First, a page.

Changing Behaviors may be Easier When People See Norms Changing

In a study, people ate less meat and conserved more water when they thought those behaviors reflected how society is changing. The findings could point to new ways of encouraging other behavior changes.


Asking people to accept new or uncommon behaviors can be troublesome. It may because of the societal norms that forcefully reinforce the status quo. A new study by the Stanford researchers suggests, focusing on how norms changing can help people alter their behaviors.

Gregg Sparkman, a doctoral student in psychology at Stanford said, “One question we’re interested in from a psychological standpoint is how social change happens. What leads people to overturn a status quo?”

“Although the change usually happens slowly, it does happen, and perhaps more frequently than we notice. For example, seat belt use was once a nuisance, but now it’s standard practice. Smoking in restaurants and other public places was once commonplace but has declined.”

Previous research only focused on seemingly static views of how most people behave. This new study tests how people behave when they think of changing norms.

Greg Walton, associate professor of psychology said, “Showing how norms are changing can give people a model of how they can change too, and lead to a circumstance where many people change.”

Scientists carried 4 experiments that relate to meat consumption. This norm described as well-rooted, highly visible and something you do every day in the presence of others. The norm also has a huge negative impact on the environment, as livestock consume large volumes of water and emit greenhouse gases.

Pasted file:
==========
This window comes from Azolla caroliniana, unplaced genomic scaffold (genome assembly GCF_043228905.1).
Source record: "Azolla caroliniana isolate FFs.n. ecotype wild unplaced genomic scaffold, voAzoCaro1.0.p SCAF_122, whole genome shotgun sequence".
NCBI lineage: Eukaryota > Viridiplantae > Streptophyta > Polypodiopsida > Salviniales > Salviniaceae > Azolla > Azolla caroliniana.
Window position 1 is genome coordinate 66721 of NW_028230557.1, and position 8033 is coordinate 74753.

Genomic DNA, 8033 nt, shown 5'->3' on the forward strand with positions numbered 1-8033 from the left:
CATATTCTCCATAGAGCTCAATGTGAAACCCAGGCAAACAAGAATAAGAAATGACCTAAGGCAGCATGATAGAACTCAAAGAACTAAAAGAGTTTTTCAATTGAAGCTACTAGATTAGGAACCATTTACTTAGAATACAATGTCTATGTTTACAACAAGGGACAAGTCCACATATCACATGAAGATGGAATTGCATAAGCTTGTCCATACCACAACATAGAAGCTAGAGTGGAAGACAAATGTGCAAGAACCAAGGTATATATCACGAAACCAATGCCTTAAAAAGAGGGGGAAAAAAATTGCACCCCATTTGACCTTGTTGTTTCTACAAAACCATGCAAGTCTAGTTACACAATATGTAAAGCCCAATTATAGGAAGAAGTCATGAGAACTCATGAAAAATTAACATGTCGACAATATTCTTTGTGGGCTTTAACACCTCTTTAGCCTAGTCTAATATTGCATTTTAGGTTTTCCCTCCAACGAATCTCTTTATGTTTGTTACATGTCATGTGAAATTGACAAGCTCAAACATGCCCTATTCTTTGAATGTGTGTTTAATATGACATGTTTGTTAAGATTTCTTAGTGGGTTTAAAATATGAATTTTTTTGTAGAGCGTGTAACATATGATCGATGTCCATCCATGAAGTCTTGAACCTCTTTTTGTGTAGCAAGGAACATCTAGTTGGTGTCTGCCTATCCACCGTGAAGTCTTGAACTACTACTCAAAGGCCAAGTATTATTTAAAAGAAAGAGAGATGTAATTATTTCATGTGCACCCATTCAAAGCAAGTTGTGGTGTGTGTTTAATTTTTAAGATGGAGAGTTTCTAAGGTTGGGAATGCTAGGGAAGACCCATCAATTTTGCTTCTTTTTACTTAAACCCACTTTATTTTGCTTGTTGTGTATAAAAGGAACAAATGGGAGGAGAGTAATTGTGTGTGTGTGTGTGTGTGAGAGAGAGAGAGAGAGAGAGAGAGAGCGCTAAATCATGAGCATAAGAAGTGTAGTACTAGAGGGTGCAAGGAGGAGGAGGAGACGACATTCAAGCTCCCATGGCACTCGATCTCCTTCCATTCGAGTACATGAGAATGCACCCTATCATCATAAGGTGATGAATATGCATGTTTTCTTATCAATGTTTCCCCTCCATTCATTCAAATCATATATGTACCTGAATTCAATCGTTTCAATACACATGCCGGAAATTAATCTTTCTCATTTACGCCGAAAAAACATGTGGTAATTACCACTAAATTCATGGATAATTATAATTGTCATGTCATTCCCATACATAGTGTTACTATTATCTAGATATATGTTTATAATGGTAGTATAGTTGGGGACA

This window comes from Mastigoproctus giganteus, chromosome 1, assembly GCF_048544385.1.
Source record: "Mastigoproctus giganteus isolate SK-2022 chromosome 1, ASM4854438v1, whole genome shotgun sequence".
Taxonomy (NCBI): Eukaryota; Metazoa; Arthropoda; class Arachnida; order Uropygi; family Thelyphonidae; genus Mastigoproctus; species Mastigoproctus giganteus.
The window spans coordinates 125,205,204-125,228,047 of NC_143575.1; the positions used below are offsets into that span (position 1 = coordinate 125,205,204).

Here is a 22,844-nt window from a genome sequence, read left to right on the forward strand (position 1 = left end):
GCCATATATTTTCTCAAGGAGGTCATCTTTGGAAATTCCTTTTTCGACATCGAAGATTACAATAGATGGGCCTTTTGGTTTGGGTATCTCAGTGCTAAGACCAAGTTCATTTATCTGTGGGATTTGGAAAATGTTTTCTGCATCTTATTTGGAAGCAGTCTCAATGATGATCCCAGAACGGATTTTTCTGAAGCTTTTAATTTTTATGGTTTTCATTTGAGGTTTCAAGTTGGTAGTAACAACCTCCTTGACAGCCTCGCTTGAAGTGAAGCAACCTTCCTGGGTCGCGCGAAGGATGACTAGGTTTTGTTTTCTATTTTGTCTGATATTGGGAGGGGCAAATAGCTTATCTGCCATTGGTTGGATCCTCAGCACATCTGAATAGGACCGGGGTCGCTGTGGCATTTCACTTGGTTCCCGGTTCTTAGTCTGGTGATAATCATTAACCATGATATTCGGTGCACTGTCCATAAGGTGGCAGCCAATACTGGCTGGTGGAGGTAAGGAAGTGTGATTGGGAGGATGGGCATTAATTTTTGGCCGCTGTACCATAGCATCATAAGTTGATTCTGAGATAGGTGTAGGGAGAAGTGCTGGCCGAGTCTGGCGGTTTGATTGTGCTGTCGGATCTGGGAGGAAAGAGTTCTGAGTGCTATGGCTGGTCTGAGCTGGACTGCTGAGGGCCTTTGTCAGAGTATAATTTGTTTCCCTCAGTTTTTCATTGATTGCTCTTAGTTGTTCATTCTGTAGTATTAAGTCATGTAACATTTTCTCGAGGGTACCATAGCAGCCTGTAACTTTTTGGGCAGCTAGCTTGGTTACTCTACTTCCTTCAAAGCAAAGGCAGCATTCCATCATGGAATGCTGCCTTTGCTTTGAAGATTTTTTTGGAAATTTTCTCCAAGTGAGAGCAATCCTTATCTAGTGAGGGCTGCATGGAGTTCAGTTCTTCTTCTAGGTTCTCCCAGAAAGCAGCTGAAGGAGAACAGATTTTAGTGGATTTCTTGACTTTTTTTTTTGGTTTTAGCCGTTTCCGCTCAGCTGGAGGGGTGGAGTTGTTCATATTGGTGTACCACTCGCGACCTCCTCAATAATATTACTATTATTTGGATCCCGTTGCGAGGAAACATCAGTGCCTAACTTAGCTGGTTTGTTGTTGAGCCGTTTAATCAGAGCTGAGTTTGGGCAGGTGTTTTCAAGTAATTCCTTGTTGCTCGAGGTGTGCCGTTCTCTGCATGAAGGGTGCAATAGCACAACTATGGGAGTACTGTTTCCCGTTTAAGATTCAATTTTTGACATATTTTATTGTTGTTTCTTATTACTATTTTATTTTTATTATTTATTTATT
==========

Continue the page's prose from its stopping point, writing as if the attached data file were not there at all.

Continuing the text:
During the 1st experiment, scientists asked participants to read two statements about eating less meat. 1st statement narrates how some Americans are currently trying to eat less meat. Another narrates how a few Americans are changing and now eat less meat.

Participants who read the 2nd statement showed more interest in less meat consumption. Those participants reported anticipating that this change would continue into the future, leading them to conform to that future norm.

Scientists also tested people’s probability of ordering meat-based lunch. People standing in line at a Stanford campus café read statements describing how some people ‘limit how much meat they eat’ (static) or ‘are starting to limit how much meat they eat’ (dynamic). People who read the 2nd one were more likely to order a meatless meal than those in the static group.

Scientists said, “In these studies, participants were never asked to change their behavior, or even told the benefits of doing so. We didn’t ask people to not eat meat or eat less meat. They’re just given information about the change.”

The researchers also conducted an experiment involving conserving water during the recent California drought. They posted signs in laundry facilities at high-rise residences of Stanford graduate students with static messages or dynamic messages. While the clothing load quantity was unaffected in structures without any signs throughout the following three weeks. There was a 10 percent lessening among the individuals who saw the static message, and about a 30 percent decrease for the individuals who saw the dynamic message.

Sparkman said, “Now, the next task is to see whether it is possible to apply this method to other sustainability initiatives like curbing electricity usage and promoting policy support for new laws, such as those to reduce the gender gap in wages.”

“Dynamic norms may play a large role in social change. Just learning that other people are changing can instigate all these psychological processes that motivate further change. People can begin to think that change is possible, that change is important and that in the future, the norms will be different. And then, if they become persuaded and decide to change, it starts to become a reality.”


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